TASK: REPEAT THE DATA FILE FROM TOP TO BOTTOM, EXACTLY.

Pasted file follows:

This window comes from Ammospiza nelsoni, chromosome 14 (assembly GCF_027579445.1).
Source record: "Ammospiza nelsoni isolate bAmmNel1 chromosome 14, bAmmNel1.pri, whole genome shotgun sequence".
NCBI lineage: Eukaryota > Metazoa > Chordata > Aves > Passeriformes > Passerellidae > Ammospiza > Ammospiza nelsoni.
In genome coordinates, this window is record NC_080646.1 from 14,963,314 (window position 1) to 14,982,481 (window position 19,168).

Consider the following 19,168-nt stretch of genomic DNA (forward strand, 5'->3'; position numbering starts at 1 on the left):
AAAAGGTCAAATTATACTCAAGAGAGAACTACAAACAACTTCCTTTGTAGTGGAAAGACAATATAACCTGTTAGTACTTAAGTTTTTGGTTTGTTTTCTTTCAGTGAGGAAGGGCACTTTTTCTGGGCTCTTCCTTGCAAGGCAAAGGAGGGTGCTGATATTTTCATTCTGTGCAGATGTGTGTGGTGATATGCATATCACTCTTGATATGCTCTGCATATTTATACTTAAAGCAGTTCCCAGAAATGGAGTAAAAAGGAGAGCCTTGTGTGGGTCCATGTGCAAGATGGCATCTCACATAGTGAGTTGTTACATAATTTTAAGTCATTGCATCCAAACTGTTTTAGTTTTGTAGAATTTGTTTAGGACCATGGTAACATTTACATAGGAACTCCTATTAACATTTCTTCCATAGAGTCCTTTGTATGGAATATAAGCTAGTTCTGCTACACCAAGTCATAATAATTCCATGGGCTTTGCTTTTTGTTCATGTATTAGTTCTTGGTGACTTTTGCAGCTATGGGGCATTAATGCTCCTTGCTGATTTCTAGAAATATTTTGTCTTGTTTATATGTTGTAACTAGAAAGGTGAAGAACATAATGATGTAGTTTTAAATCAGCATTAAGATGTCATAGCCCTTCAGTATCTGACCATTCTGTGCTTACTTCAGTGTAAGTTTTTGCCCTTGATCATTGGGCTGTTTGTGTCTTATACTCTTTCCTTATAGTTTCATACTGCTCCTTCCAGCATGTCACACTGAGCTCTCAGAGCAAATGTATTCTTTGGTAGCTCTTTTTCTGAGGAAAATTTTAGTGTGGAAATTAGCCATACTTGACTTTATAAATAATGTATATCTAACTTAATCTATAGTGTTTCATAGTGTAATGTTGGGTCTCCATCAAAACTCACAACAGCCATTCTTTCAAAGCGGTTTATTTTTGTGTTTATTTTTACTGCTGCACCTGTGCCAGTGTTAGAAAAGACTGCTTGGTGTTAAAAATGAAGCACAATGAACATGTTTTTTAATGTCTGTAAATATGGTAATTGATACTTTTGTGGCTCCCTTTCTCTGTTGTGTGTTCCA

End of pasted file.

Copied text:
This window comes from Ammospiza nelsoni, chromosome 14 (assembly GCF_027579445.1).
Source record: "Ammospiza nelsoni isolate bAmmNel1 chromosome 14, bAmmNel1.pri, whole genome shotgun sequence".
NCBI lineage: Eukaryota > Metazoa > Chordata > Aves > Passeriformes > Passerellidae > Ammospiza > Ammospiza nelsoni.
In genome coordinates, this window is record NC_080646.1 from 14,963,314 (window position 1) to 14,982,481 (window position 19,168).

Consider the following 19,168-nt stretch of genomic DNA (forward strand, 5'->3'; position numbering starts at 1 on the left):
AAAAGGTCAAATTATACTCAAGAGAGAACTACAAACAACTTCCTTTGTAGTGGAAAGACAATATAACCTGTTAGTACTTAAGTTTTTGGTTTGTTTTCTTTCAGTGAGGAAGGGCACTTTTTCTGGGCTCTTCCTTGCAAGGCAAAGGAGGGTGCTGATATTTTCATTCTGTGCAGATGTGTGTGGTGATATGCATATCACTCTTGATATGCTCTGCATATTTATACTTAAAGCAGTTCCCAGAAATGGAGTAAAAAGGAGAGCCTTGTGTGGGTCCATGTGCAAGATGGCATCTCACATAGTGAGTTGTTACATAATTTTAAGTCATTGCATCCAAACTGTTTTAGTTTTGTAGAATTTGTTTAGGACCATGGTAACATTTACATAGGAACTCCTATTAACATTTCTTCCATAGAGTCCTTTGTATGGAATATAAGCTAGTTCTGCTACACCAAGTCATAATAATTCCATGGGCTTTGCTTTTTGTTCATGTATTAGTTCTTGGTGACTTTTGCAGCTATGGGGCATTAATGCTCCTTGCTGATTTCTAGAAATATTTTGTCTTGTTTATATGTTGTAACTAGAAAGGTGAAGAACATAATGATGTAGTTTTAAATCAGCATTAAGATGTCATAGCCCTTCAGTATCTGACCATTCTGTGCTTACTTCAGTGTAAGTTTTTGCCCTTGATCATTGGGCTGTTTGTGTCTTATACTCTTTCCTTATAGTTTCATACTGCTCCTTCCAGCATGTCACACTGAGCTCTCAGAGCAAATGTATTCTTTGGTAGCTCTTTTTCTGAGGAAAATTTTAGTGTGGAAATTAGCCATACTTGACTTTATAAATAATGTATATCTAACTTAATCTATAGTGTTTCATAGTGTAATGTTGGGTCTCCATCAAAACTCACAACAGCCATTCTTTCAAAGCGGTTTATTTTTGTGTTTATTTTTACTGCTGCACCTGTGCCAGTGTTAGAAAAGACTGCTTGGTGTTAAAAATGAAGCACAATGAACATGTTTTTTAATGTCTGTAAATATGGTAATTGATACTTTTGTGGCTCCCTTTCTCTGTTGTGTGTTCCA